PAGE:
Reload Design: Technology fit for the next industrial revolution, Industry 4.0
By Karin Blak | Photos: Reload Design AB
‘We live for design’ is the greeting when you land on the homepage for Reload Design, a Swedish design, technology and innovation company. The statement resonates perfectly with the energy and enthusiasm Felix Ferrer, CEO at Reload, displays for the cutting-edge technology and innovative design he and his team apply to their projects.
Felix Ferrer joined Reload as a designer 15 years ago and brought with him the structured approach of Design Thinking methodology. He applied this method not only to his designs, but also to the collaboration with colleagues and clients. The three main phases of this organised way of working have, he argues, proven to be the basis of Reload’s success story, and include:
The analytical phase:
Information gathering is at the centre of this phase, being curious about the client’s ideas and the end-user needs, while leaving assumptions aside.
The creative phase:
Pulling together all the information gathered and, with the team of technology and engineering specialists at Reload, involving the client to develop technology and design fit for the fast-moving world of the fourth industrial revolution, Industry 4.0.
The executive phase:
The prototyping and testing of the product or solution and, finally, the end-user and customer validation and approval.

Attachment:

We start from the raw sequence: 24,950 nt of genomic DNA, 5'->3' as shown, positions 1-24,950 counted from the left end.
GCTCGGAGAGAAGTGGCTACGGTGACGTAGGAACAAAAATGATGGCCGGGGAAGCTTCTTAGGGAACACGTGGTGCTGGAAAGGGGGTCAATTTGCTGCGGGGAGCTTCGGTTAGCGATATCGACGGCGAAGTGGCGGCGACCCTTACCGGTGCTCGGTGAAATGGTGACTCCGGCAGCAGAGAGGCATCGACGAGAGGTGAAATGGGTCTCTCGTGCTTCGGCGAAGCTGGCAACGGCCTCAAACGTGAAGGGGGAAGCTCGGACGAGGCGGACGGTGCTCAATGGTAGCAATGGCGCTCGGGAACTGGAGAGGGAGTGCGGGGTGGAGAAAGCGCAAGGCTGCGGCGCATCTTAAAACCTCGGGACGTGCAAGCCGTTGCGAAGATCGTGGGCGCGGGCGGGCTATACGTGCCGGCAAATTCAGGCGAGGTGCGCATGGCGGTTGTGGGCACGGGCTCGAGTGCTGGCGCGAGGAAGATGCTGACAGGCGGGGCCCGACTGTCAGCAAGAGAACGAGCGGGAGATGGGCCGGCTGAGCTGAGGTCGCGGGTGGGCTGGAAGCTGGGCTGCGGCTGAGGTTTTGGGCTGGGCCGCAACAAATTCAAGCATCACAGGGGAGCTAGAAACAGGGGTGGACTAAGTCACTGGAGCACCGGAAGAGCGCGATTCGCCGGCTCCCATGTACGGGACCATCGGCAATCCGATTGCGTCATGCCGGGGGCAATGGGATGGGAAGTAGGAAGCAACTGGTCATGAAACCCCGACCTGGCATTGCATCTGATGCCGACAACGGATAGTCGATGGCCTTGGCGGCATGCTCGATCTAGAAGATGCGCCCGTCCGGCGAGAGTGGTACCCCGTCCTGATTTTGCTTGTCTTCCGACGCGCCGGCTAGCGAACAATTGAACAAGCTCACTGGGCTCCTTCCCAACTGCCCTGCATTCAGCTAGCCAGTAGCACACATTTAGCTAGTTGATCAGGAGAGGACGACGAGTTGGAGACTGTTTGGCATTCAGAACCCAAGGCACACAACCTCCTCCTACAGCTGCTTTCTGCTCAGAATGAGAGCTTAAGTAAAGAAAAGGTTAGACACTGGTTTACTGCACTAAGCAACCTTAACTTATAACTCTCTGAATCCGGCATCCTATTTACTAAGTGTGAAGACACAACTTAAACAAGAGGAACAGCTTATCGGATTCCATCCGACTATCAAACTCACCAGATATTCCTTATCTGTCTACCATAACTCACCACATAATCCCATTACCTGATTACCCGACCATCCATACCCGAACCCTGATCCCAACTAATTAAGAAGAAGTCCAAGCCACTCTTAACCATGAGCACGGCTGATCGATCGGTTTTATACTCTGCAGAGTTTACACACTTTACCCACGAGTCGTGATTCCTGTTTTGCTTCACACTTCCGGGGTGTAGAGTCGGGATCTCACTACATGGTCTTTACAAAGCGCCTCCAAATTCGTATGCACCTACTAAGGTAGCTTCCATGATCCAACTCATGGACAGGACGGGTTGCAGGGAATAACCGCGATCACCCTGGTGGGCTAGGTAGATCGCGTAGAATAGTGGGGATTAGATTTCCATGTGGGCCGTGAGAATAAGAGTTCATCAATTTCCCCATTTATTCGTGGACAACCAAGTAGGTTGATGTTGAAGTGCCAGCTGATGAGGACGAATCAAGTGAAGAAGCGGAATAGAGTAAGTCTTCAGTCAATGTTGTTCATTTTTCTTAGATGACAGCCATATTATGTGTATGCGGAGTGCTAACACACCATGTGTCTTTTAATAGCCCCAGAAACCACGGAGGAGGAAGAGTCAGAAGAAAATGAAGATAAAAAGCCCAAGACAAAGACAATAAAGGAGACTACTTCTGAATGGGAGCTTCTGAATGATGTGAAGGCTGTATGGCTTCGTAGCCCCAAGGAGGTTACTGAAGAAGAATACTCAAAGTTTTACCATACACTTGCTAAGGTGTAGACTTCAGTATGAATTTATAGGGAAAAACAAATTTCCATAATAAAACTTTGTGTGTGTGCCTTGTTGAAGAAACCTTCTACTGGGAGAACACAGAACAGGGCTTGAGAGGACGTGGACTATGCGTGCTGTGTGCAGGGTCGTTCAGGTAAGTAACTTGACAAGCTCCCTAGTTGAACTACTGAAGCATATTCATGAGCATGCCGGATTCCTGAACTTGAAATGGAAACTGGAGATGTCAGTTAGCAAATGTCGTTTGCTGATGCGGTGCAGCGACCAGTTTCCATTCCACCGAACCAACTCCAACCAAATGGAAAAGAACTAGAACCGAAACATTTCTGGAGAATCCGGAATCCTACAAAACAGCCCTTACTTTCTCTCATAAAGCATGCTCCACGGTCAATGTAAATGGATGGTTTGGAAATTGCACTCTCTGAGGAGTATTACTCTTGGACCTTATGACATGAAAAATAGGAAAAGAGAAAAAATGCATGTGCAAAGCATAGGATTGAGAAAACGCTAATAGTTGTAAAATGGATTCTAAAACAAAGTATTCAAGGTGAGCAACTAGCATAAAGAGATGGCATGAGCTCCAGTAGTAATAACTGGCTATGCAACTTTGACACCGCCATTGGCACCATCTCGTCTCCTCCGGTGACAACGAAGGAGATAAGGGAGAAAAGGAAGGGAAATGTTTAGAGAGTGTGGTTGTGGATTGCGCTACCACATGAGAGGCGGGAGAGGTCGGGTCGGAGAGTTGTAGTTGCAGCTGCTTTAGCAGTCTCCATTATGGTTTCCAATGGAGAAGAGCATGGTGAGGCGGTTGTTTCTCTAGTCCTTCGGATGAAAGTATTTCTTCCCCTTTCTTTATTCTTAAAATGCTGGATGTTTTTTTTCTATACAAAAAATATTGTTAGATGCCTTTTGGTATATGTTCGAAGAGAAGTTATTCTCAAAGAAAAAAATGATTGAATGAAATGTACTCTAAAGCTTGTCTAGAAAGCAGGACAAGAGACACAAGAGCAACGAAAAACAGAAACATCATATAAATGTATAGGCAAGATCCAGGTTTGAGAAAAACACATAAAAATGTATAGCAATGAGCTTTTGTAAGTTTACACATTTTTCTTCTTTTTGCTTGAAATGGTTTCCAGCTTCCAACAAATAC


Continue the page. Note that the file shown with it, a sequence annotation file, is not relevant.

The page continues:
This is the recipe for the success that Reload is enjoying, and the structure that has brought Ferrer his personal achievements. But for him, it isn’t about individual success – it’s all about teamwork, and when you look at the Reload Design portfolio, you can’t help but notice the brilliance it exudes. Among the variety of innovative products, all designed with empathy for the end user, is the niche market of the Racerunner, a bike designed to “attract runners both with and without disabilities – a paradigm shift for the sport,” Ferrer explains. There’s also the Coala Heart Monitor, ergonomically designed for the accurate and reliable recording and remote reading of heart activity to improve the quality of life of their users; and, at the other end of the spectrum, the ABB IRB 1100 Industrial Collaborative Robot, specifically designed for the production lines of the automotive industry to allow robots and humans to collaborate at the assembly lines. The designs are proof that this dedicated Swedish design and technology team boasts the latest skills and knowledge while not being scared of pushing the boundaries of the norm. Ferrer proudly describes his team as working at the cutting edge of technology, and he modestly refuses to take personal credit for any success. “We are not individuals, we are a team,” he says. “That’s the only way to succeed in designing solutions ready for Industry 4.0, where the boundaries between the physical, digital and biological world blur.”
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